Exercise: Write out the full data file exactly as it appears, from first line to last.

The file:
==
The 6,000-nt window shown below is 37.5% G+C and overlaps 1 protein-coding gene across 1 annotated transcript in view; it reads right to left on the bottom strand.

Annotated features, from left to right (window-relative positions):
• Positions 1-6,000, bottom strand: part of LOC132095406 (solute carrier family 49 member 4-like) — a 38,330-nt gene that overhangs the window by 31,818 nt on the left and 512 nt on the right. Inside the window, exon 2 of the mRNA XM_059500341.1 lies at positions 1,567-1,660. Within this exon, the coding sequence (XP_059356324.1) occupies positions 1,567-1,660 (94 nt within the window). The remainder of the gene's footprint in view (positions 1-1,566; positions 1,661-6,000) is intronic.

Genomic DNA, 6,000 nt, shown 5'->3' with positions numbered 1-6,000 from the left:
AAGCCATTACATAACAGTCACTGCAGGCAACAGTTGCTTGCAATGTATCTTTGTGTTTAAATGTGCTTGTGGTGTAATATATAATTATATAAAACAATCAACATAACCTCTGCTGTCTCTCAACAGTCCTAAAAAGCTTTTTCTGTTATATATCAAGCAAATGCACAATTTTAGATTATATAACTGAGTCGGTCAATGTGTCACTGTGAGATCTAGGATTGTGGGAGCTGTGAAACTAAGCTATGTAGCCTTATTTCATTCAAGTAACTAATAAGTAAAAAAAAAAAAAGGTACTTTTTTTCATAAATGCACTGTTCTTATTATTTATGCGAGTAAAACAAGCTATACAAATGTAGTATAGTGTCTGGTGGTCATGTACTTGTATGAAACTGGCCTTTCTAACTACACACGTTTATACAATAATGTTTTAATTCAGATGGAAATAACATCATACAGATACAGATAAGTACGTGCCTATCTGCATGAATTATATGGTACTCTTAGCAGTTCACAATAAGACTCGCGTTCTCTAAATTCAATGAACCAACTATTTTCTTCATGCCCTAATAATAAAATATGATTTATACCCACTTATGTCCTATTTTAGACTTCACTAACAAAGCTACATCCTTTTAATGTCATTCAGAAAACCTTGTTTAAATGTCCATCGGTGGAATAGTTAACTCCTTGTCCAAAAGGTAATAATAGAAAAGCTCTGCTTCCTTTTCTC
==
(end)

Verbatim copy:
The 6,000-nt window shown below is 37.5% G+C and overlaps 1 protein-coding gene across 1 annotated transcript in view; it reads right to left on the bottom strand.

Annotated features, from left to right (window-relative positions):
• Positions 1-6,000, bottom strand: part of LOC132095406 (solute carrier family 49 member 4-like) — a 38,330-nt gene that overhangs the window by 31,818 nt on the left and 512 nt on the right. Inside the window, exon 2 of the mRNA XM_059500341.1 lies at positions 1,567-1,660. Within this exon, the coding sequence (XP_059356324.1) occupies positions 1,567-1,660 (94 nt within the window). The remainder of the gene's footprint in view (positions 1-1,566; positions 1,661-6,000) is intronic.

Genomic DNA, 6,000 nt, shown 5'->3' with positions numbered 1-6,000 from the left:
AAGCCATTACATAACAGTCACTGCAGGCAACAGTTGCTTGCAATGTATCTTTGTGTTTAAATGTGCTTGTGGTGTAATATATAATTATATAAAACAATCAACATAACCTCTGCTGTCTCTCAACAGTCCTAAAAAGCTTTTTCTGTTATATATCAAGCAAATGCACAATTTTAGATTATATAACTGAGTCGGTCAATGTGTCACTGTGAGATCTAGGATTGTGGGAGCTGTGAAACTAAGCTATGTAGCCTTATTTCATTCAAGTAACTAATAAGTAAAAAAAAAAAAAGGTACTTTTTTTCATAAATGCACTGTTCTTATTATTTATGCGAGTAAAACAAGCTATACAAATGTAGTATAGTGTCTGGTGGTCATGTACTTGTATGAAACTGGCCTTTCTAACTACACACGTTTATACAATAATGTTTTAATTCAGATGGAAATAACATCATACAGATACAGATAAGTACGTGCCTATCTGCATGAATTATATGGTACTCTTAGCAGTTCACAATAAGACTCGCGTTCTCTAAATTCAATGAACCAACTATTTTCTTCATGCCCTAATAATAAAATATGATTTATACCCACTTATGTCCTATTTTAGACTTCACTAACAAAGCTACATCCTTTTAATGTCATTCAGAAAACCTTGTTTAAATGTCCATCGGTGGAATAGTTAACTCCTTGTCCAAAAGGTAATAATAGAAAAGCTCTGCTTCCTTTTCTC